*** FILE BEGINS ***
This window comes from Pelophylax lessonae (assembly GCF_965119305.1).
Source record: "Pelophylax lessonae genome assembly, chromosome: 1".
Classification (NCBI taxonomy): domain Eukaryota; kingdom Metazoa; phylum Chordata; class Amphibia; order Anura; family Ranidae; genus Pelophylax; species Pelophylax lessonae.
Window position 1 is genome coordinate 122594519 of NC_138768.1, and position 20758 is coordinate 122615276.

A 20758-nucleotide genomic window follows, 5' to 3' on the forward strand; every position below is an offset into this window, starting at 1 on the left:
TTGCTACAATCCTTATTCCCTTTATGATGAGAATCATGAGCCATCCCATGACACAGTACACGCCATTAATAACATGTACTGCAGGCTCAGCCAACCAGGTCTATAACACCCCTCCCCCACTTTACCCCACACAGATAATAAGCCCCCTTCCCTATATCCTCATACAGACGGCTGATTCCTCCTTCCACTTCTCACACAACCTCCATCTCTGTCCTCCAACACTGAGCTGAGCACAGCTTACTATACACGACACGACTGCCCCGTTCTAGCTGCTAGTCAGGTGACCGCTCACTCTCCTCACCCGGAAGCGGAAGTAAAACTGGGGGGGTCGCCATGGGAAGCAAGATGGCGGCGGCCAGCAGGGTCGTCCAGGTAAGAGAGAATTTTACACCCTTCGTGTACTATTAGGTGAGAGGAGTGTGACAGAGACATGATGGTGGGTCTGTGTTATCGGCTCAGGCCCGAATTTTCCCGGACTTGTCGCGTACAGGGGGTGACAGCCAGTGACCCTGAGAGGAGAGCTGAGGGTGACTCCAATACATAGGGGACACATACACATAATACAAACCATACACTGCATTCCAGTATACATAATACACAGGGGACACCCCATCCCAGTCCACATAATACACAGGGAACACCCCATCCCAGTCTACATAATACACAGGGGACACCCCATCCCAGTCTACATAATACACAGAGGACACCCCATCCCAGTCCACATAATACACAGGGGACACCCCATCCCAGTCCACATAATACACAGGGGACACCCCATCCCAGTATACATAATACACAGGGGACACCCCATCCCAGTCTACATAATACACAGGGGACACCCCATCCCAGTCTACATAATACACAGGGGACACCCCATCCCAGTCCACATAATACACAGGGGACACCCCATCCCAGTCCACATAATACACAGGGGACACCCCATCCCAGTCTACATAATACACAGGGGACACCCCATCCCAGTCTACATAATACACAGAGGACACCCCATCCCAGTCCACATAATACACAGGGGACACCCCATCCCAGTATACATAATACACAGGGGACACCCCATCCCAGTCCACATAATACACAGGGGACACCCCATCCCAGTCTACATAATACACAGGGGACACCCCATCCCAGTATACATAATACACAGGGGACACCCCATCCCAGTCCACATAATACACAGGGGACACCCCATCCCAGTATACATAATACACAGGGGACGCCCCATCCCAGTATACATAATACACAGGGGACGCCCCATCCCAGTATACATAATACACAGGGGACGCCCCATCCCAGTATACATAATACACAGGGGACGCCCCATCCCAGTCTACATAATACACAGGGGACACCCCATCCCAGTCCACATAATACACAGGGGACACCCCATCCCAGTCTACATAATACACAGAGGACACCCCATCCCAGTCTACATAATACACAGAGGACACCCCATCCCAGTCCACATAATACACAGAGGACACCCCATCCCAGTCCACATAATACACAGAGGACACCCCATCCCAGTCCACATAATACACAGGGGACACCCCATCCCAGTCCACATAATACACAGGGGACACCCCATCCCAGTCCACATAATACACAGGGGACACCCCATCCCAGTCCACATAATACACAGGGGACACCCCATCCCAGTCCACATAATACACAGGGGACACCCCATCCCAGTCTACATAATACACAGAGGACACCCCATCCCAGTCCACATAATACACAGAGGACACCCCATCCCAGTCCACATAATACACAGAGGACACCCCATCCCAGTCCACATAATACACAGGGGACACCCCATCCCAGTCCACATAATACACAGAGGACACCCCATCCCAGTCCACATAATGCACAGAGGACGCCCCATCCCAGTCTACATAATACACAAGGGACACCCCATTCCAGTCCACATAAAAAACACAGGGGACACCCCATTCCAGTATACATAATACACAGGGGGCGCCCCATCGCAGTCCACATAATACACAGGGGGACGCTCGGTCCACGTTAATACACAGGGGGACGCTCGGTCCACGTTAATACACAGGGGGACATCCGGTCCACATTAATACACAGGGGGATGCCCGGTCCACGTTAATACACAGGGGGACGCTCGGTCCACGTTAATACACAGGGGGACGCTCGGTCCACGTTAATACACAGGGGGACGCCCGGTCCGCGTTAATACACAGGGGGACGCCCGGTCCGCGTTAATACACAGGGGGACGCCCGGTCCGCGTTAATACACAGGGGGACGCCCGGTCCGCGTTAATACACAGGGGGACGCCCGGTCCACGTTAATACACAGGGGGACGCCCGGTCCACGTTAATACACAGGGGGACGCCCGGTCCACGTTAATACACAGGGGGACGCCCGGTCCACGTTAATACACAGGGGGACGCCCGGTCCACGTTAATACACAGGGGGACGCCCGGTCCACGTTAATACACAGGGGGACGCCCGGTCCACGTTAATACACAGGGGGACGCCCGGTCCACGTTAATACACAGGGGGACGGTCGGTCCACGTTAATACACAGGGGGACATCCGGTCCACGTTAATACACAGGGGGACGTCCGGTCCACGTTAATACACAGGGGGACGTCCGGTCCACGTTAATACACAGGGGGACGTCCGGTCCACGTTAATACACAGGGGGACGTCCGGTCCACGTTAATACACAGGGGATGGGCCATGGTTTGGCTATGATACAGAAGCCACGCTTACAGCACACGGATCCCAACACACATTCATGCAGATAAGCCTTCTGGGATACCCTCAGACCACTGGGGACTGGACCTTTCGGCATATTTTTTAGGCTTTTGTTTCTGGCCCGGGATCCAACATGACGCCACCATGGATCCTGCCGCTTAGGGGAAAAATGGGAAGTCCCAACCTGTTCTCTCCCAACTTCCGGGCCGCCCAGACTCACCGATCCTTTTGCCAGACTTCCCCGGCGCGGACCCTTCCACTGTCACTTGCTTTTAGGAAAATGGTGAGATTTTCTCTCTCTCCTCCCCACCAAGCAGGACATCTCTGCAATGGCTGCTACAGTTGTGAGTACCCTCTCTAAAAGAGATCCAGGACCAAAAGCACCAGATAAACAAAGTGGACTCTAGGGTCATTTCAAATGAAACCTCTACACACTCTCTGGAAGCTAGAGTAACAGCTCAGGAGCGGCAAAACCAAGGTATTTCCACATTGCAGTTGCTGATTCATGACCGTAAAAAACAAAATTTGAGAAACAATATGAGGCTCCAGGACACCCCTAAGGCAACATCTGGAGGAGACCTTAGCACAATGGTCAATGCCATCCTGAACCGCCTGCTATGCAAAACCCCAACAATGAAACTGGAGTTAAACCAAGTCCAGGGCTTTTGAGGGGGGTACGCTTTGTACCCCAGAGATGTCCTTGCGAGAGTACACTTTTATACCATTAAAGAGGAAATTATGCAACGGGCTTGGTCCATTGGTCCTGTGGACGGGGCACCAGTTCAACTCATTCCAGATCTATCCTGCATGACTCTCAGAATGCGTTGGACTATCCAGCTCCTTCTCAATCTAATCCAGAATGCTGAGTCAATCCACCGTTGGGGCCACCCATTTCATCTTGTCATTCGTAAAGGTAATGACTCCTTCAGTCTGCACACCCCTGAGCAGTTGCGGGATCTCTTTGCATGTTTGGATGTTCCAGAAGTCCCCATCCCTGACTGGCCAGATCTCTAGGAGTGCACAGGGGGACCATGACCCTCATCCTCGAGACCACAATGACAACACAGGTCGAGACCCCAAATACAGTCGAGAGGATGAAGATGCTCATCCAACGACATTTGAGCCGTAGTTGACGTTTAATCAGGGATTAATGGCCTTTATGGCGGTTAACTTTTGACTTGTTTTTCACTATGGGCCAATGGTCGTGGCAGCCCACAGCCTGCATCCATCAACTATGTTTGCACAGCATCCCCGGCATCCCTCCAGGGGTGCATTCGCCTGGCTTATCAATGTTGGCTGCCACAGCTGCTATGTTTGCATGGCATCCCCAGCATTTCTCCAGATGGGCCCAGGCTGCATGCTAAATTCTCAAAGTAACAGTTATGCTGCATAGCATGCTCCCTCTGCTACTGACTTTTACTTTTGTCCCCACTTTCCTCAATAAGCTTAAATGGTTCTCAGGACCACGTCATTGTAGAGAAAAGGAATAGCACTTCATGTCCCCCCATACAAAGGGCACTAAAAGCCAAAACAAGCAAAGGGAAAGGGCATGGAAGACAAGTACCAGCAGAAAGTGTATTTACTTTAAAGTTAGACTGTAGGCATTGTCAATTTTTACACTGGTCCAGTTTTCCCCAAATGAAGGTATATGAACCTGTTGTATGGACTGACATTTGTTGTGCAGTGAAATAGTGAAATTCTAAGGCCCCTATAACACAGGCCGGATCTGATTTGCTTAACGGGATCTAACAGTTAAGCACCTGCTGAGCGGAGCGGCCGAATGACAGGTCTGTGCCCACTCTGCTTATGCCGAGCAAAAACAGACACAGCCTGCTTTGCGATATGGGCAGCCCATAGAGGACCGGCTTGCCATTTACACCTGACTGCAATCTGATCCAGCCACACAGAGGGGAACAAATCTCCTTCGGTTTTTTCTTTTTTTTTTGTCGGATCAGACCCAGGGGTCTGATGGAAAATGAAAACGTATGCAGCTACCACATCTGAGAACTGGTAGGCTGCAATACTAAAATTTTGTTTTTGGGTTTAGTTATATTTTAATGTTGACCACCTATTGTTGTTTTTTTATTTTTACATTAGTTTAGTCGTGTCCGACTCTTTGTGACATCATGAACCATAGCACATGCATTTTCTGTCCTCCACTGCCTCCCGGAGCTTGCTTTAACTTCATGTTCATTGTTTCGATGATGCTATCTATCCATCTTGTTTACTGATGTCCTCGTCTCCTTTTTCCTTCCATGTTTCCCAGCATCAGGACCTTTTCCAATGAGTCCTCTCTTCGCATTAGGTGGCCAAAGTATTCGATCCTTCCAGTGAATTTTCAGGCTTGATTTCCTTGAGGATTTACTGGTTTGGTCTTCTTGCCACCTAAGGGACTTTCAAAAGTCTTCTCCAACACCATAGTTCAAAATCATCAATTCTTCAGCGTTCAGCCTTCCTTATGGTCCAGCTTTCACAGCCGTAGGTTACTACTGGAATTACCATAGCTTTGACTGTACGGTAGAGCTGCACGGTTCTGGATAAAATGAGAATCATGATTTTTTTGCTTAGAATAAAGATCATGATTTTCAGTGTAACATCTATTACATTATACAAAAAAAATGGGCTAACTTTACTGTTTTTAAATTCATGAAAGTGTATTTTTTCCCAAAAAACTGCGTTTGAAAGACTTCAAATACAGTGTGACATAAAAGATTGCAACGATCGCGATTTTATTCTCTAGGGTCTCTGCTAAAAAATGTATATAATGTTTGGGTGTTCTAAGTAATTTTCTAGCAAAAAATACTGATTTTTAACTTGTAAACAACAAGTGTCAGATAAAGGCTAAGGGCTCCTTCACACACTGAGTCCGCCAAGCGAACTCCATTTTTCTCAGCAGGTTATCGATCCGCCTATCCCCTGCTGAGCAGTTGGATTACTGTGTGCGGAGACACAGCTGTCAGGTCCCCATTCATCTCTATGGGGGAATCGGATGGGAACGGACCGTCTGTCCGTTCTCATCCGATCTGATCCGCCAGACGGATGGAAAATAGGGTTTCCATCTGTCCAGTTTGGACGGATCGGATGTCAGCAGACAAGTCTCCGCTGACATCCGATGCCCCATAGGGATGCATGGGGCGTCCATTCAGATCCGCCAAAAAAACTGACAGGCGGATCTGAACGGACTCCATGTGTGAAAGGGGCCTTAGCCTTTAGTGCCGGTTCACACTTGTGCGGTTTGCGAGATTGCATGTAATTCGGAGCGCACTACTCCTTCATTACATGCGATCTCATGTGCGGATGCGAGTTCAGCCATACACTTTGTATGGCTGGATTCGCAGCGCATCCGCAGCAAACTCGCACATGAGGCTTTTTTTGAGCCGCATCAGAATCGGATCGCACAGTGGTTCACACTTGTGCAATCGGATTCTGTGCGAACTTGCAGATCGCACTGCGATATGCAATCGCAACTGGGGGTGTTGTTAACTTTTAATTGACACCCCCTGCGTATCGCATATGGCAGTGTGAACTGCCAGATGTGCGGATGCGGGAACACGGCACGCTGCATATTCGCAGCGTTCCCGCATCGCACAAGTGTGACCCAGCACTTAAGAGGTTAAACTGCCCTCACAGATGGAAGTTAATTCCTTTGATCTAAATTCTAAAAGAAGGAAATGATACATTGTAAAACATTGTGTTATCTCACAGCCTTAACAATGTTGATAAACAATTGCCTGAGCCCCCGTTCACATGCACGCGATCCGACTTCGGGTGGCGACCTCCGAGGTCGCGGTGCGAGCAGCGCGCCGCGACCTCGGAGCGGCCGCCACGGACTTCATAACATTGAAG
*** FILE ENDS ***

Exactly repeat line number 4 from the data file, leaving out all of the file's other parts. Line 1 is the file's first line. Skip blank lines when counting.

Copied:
Window position 1 is genome coordinate 122594519 of NC_138768.1, and position 20758 is coordinate 122615276.